Retail industry launches ‘surcharge free’ movement

visa cardA host of Aussie retailers and industry associations have banded together to launch a new surcharge free movement.

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‘Surcharge Free’ is being spearheaded by consumer advocate and campaigner, Christopher Zinn, and aims to spell out in no uncertain terms the benefits for retailers in scrapping surcharge payments.

“Not surcharging payments is about looking at the bigger picture of the dollars you’ll gain and not the pennies you’ll lose,” Zinn told Inside Retail Weekly.

“Customer experience is more than what you sell, and with research showing more than 90 per cent of consumers consider not being surcharged as important to their repeat business, it can instantly put businesses at a competitive advantage.”

American Express is a major backer of the initiative, which also counts the National Retail Association and Retail Doctor Group as supporters. Online retailers The Iconic and Coco Republic have also joined the campaign.

Global Retail Brands, owner of the House and Robins Kitchen brands and with over 170 stores, has experienced an increase in repeat customers as a result of not surcharging customers.

“We spend a lot of time training our staff giving the customer a positive experience instore,” Darron Kupshik, COO and CFO at Global Retail Brands, told Inside Retail Weekly. “And often that experience can be ruined when the customer comes to pay and finds that there is a surcharge that wasn’t necessarily discussed.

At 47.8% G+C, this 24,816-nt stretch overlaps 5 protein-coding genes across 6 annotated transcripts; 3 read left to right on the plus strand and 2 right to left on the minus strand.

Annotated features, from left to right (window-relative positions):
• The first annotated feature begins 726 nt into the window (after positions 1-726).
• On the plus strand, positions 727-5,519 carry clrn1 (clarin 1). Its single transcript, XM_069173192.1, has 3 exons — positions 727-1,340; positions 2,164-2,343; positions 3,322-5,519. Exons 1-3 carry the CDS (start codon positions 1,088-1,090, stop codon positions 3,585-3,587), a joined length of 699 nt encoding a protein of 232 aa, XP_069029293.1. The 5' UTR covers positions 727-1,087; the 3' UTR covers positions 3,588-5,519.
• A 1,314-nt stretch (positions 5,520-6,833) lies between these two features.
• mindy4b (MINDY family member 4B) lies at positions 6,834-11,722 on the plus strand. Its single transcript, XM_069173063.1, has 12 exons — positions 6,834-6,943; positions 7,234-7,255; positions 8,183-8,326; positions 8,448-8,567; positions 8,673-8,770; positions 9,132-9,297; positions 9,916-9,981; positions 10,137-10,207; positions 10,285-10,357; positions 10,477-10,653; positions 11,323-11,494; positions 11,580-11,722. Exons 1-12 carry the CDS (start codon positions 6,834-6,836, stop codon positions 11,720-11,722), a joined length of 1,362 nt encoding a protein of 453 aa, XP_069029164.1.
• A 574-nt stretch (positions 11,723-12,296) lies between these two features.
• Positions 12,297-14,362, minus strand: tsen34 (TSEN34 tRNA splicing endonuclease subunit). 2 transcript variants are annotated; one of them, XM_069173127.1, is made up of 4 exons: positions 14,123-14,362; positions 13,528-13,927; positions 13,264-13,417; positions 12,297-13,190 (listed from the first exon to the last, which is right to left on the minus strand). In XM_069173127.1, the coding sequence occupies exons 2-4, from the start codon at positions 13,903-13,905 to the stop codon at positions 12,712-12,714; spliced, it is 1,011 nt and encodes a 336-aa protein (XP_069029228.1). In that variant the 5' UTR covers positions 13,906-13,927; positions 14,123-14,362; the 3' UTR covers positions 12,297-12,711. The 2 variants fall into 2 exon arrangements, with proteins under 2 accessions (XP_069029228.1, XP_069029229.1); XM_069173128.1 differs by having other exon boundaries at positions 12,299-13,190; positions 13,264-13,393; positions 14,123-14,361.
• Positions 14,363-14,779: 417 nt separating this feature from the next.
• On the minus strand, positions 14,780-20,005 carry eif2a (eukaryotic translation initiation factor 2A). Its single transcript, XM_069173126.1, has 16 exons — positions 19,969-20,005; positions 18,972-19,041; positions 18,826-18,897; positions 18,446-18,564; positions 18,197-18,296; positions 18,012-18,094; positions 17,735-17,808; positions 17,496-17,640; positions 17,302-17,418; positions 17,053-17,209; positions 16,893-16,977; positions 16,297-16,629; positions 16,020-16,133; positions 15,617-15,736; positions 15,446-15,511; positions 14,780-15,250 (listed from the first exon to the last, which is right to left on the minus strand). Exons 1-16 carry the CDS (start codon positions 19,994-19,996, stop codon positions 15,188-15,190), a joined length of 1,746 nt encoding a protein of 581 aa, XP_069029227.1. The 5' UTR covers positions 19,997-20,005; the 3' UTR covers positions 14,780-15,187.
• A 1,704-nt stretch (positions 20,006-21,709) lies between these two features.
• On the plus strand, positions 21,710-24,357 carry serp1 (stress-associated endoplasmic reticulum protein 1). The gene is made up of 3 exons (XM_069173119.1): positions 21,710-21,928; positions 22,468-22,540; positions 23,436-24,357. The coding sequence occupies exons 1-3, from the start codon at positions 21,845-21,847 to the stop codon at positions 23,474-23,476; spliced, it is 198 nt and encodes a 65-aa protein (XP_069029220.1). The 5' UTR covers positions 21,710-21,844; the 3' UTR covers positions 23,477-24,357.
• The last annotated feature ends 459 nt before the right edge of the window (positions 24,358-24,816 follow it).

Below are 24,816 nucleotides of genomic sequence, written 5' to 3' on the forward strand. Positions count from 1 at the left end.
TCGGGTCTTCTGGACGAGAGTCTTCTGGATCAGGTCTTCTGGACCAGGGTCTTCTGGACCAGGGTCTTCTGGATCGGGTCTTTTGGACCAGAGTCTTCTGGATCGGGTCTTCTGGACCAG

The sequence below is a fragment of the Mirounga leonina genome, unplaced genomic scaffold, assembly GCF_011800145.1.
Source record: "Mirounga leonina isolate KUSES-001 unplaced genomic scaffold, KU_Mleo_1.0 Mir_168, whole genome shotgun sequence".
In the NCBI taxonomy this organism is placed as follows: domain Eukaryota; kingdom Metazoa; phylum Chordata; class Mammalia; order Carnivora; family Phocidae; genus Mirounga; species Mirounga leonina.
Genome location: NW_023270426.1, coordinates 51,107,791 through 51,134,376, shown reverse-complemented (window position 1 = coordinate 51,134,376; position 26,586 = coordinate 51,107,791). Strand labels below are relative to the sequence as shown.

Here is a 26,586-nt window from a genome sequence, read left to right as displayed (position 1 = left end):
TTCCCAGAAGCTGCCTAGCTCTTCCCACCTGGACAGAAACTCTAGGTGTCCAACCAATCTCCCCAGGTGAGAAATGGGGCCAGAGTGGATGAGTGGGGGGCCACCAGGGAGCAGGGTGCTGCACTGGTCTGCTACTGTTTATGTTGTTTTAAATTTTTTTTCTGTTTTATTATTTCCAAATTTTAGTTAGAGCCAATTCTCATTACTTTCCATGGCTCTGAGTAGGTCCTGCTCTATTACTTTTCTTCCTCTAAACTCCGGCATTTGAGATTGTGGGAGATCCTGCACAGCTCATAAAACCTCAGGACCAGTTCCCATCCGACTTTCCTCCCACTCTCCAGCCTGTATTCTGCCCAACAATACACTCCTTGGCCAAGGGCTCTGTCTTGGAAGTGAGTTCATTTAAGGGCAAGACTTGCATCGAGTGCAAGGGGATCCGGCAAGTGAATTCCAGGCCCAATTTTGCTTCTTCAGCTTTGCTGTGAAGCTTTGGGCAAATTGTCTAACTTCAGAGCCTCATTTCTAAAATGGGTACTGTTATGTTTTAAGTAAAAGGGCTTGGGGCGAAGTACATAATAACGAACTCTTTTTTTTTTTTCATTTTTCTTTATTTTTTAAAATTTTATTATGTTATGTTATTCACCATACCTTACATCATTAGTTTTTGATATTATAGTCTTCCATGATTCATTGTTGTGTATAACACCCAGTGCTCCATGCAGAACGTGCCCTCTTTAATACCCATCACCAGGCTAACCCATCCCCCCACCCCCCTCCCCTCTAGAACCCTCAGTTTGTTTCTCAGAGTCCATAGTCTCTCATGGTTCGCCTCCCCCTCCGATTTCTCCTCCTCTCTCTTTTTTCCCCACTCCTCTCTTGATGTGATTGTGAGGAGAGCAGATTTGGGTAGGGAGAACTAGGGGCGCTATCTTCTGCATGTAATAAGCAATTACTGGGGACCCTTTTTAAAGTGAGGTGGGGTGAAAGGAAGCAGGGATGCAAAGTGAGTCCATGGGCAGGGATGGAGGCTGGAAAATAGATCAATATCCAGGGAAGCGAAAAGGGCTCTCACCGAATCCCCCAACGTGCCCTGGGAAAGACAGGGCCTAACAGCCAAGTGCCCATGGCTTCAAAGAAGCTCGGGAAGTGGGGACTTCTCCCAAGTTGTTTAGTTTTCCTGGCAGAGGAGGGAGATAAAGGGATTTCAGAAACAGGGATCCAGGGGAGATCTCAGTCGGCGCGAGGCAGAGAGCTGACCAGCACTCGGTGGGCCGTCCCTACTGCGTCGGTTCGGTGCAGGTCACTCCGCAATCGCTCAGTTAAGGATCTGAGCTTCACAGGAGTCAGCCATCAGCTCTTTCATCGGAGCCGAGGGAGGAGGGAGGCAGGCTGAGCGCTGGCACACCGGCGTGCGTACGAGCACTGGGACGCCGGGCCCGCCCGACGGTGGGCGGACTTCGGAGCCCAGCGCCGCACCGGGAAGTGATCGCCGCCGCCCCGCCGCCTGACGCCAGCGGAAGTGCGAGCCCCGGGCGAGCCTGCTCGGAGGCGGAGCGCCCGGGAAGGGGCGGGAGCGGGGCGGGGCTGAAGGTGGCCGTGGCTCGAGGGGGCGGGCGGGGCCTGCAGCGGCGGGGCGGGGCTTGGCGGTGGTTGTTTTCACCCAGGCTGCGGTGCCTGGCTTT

“It ultimately reflects negatively on the retailer and the consumer sees it as a cost – as something that the retailer has levied on them, not necessarily that the merchant has – so overall it’s a negative experience for the customer.”

According to research conducted by American Express, over 90 per cent of Australians consider not being surcharged as important to their repeat business; 93 per cent of consumers would like to see surcharges removed altogether; one in three consumers rate not being surcharged as extremely important in their impression of a business; and almost 75 per cent of people will tell their friends and family to avoid a business because it surcharges customers.

Kupshik said the homewares and kitchen retailer views surcharges as a cost of doing business and sees no benefit in passing merchant fees on to customers.

“We see the benefit of charging the consumer a certain price and we believe that price should cover all costs associated with the business.

“I think it’s quite a unique situation where businesses tend to surcharge based on how a customer chooses to pay.”

The surcharge free movement fits Global Retail Brands’ business strategy, with Kupshik adding that it provides the opportunity for the retailer to differentiate itself from other retailers.

“We spend a lot of time with customers in our store and market the whole process. And for customers to take products and get to the cash register, then see a sign there saying they have got to pay a surcharge – it just doesn’t fit in with our general business model. So we like to differentiate ourselves from maybe some of the other retailers out there and not take a grab for cash. The price advertised is the price you pay.”


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